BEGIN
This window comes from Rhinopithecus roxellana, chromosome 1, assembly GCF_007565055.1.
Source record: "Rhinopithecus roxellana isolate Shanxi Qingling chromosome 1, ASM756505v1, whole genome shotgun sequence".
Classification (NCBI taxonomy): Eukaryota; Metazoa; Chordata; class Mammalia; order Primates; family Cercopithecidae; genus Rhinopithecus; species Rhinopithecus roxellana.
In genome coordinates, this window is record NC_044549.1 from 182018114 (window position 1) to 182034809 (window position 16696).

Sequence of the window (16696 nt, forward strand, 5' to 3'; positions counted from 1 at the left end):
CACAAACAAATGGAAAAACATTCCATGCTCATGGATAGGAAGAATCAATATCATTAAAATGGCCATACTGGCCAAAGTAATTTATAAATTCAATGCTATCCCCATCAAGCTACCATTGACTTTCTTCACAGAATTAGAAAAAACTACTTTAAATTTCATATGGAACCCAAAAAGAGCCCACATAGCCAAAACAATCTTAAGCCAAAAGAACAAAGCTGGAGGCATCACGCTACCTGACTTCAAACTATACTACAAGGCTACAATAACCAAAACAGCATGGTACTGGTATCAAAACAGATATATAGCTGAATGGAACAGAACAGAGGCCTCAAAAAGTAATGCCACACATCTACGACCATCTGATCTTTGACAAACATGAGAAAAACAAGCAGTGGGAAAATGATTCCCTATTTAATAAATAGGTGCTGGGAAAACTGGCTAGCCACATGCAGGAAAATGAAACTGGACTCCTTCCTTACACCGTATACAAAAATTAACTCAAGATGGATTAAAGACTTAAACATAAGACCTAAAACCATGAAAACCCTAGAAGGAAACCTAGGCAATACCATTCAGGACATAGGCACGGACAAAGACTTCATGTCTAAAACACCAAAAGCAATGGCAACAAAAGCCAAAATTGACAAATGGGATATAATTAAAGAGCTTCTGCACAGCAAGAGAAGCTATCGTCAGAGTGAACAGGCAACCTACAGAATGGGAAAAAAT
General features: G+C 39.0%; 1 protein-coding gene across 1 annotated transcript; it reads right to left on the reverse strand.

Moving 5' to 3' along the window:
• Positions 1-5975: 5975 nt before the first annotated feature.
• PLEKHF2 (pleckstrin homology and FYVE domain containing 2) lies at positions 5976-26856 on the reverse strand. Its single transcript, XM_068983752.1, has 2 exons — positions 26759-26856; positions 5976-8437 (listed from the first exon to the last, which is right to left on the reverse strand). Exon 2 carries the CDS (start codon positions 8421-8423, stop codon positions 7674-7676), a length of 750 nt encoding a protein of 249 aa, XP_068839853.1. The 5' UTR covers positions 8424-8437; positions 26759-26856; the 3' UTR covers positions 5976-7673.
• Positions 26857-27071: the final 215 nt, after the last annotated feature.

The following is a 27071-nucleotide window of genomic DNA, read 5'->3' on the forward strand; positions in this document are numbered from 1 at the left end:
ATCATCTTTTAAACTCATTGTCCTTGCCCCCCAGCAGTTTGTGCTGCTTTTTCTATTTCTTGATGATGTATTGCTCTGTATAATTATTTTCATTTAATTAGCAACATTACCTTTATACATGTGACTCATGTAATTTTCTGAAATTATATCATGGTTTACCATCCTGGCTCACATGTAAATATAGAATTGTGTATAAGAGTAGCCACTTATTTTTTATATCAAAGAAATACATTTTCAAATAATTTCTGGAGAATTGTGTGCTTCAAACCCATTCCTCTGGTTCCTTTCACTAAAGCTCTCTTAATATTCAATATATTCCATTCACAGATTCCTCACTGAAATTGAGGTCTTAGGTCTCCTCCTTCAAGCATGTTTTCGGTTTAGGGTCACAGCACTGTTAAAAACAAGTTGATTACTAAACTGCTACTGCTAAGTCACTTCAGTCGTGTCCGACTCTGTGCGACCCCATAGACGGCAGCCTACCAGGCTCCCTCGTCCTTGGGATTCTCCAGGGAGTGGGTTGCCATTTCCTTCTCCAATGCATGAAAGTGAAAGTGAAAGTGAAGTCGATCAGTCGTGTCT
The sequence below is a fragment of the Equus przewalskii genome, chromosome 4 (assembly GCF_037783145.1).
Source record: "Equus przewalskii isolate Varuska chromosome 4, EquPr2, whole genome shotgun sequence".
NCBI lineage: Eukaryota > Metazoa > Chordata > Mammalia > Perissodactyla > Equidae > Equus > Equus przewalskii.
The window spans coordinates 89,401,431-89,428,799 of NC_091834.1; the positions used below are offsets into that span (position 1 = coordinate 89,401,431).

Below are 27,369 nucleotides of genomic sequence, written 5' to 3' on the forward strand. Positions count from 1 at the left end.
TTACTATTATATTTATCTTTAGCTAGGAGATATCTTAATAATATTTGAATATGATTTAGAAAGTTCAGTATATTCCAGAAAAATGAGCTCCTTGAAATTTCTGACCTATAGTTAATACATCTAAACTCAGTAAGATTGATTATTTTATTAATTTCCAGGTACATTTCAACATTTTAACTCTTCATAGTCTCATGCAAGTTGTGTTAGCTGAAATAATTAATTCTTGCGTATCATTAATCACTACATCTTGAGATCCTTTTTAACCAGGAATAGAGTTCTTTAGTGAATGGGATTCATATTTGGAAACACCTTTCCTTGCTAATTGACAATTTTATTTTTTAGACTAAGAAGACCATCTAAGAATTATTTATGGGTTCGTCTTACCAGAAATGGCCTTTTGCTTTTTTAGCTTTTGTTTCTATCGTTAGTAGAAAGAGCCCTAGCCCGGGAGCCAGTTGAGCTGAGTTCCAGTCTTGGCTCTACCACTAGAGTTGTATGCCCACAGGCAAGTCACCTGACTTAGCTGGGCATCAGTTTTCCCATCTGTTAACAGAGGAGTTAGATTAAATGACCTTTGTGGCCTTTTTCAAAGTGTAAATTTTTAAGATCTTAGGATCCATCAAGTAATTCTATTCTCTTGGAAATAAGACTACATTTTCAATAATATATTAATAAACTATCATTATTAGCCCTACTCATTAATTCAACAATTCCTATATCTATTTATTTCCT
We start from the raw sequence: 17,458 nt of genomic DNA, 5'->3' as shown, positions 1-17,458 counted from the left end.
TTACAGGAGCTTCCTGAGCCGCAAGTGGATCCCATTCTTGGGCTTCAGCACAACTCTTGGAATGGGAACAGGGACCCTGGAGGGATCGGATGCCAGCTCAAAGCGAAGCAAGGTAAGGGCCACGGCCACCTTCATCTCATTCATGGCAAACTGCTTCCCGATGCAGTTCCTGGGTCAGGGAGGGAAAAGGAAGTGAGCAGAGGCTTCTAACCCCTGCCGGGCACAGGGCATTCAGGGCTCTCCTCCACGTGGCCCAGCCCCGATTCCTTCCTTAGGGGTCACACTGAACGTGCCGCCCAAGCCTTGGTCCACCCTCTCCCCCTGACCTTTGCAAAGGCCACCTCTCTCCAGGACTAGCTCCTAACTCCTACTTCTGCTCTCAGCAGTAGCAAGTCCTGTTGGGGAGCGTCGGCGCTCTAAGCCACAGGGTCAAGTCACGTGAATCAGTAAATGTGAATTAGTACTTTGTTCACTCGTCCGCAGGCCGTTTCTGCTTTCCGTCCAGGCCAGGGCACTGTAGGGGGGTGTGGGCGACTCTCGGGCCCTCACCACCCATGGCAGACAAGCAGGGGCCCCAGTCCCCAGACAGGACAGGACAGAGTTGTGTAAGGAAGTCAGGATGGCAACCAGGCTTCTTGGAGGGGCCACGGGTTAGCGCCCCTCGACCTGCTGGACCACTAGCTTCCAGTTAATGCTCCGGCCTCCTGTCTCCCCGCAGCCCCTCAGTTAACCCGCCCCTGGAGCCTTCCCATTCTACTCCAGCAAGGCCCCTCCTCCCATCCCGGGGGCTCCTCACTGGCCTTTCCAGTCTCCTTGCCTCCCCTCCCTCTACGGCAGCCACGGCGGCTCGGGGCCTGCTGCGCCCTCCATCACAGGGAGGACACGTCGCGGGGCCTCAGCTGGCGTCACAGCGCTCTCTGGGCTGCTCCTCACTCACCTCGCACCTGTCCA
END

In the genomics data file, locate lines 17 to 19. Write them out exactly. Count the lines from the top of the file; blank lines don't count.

The window spans coordinates 89,401,431-89,428,799 of NC_091834.1; the positions used below are offsets into that span (position 1 = coordinate 89,401,431).

Below are 27,369 nucleotides of genomic sequence, written 5' to 3' on the forward strand. Positions count from 1 at the left end.
TTACTATTATATTTATCTTTAGCTAGGAGATATCTTAATAATATTTGAATATGATTTAGAAAGTTCAGTATATTCCAGAAAAATGAGCTCCTTGAAATTTCTGACCTATAGTTAATACATCTAAACTCAGTAAGATTGATTATTTTATTAATTTCCAGGTACATTTCAACATTTTAACTCTTCATAGTCTCATGCAAGTTGTGTTAGCTGAAATAATTAATTCTTGCGTATCATTAATCACTACATCTTGAGATCCTTTTTAACCAGGAATAGAGTTCTTTAGTGAATGGGATTCATATTTGGAAACACCTTTCCTTGCTAATTGACAATTTTATTTTTTAGACTAAGAAGACCATCTAAGAATTATTTATGGGTTCGTCTTACCAGAAATGGCCTTTTGCTTTTTTAGCTTTTGTTTCTATCGTTAGTAGAAAGAGCCCTAGCCCGGGAGCCAGTTGAGCTGAGTTCCAGTCTTGGCTCTACCACTAGAGTTGTATGCCCACAGGCAAGTCACCTGACTTAGCTGGGCATCAGTTTTCCCATCTGTTAACAGAGGAGTTAGATTAAATGACCTTTGTGGCCTTTTTCAAAGTGTAAATTTTTAAGATCTTAGGATCCATCAAGTAATTCTATTCTCTTGGAAATAAGACTACATTTTCAATAATATATTAATAAACTATCATTATTAGCCCTACTCATTAATTCAACAATTCCTATATCTATTTATTTCCT